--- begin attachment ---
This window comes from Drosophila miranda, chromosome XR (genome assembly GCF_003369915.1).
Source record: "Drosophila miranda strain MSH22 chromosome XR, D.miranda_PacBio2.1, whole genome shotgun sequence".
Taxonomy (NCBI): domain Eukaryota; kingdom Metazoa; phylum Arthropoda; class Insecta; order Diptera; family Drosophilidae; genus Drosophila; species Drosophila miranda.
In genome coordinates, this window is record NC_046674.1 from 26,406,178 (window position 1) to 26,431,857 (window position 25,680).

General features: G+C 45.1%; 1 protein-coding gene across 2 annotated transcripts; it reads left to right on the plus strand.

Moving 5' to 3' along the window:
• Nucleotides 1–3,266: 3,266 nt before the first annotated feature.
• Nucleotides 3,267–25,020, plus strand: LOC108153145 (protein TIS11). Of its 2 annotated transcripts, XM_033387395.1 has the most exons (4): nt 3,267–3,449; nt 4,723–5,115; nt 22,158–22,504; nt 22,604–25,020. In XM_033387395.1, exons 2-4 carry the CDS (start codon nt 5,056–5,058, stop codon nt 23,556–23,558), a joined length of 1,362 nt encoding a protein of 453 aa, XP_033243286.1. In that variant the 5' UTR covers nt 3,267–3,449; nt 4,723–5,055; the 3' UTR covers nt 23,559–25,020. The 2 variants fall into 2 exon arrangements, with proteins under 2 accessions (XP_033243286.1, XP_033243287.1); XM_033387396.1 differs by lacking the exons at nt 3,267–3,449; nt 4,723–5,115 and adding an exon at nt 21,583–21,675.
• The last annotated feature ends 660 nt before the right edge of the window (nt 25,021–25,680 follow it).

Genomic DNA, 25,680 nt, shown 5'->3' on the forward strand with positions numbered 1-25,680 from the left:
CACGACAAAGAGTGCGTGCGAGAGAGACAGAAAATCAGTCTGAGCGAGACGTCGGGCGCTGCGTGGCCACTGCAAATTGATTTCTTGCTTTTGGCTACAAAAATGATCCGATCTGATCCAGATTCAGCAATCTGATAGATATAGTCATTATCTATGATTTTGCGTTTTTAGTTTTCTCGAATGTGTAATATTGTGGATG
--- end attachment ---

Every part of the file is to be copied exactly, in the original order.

This window comes from Drosophila miranda, chromosome XR (genome assembly GCF_003369915.1).
Source record: "Drosophila miranda strain MSH22 chromosome XR, D.miranda_PacBio2.1, whole genome shotgun sequence".
Taxonomy (NCBI): domain Eukaryota; kingdom Metazoa; phylum Arthropoda; class Insecta; order Diptera; family Drosophilidae; genus Drosophila; species Drosophila miranda.
In genome coordinates, this window is record NC_046674.1 from 26,406,178 (window position 1) to 26,431,857 (window position 25,680).

General features: G+C 45.1%; 1 protein-coding gene across 2 annotated transcripts; it reads left to right on the plus strand.

Moving 5' to 3' along the window:
• Nucleotides 1–3,266: 3,266 nt before the first annotated feature.
• Nucleotides 3,267–25,020, plus strand: LOC108153145 (protein TIS11). Of its 2 annotated transcripts, XM_033387395.1 has the most exons (4): nt 3,267–3,449; nt 4,723–5,115; nt 22,158–22,504; nt 22,604–25,020. In XM_033387395.1, exons 2-4 carry the CDS (start codon nt 5,056–5,058, stop codon nt 23,556–23,558), a joined length of 1,362 nt encoding a protein of 453 aa, XP_033243286.1. In that variant the 5' UTR covers nt 3,267–3,449; nt 4,723–5,055; the 3' UTR covers nt 23,559–25,020. The 2 variants fall into 2 exon arrangements, with proteins under 2 accessions (XP_033243286.1, XP_033243287.1); XM_033387396.1 differs by lacking the exons at nt 3,267–3,449; nt 4,723–5,115 and adding an exon at nt 21,583–21,675.
• The last annotated feature ends 660 nt before the right edge of the window (nt 25,021–25,680 follow it).

Genomic DNA, 25,680 nt, shown 5'->3' on the forward strand with positions numbered 1-25,680 from the left:
CACGACAAAGAGTGCGTGCGAGAGAGACAGAAAATCAGTCTGAGCGAGACGTCGGGCGCTGCGTGGCCACTGCAAATTGATTTCTTGCTTTTGGCTACAAAAATGATCCGATCTGATCCAGATTCAGCAATCTGATAGATATAGTCATTATCTATGATTTTGCGTTTTTAGTTTTCTCGAATGTGTAATATTGTGGATG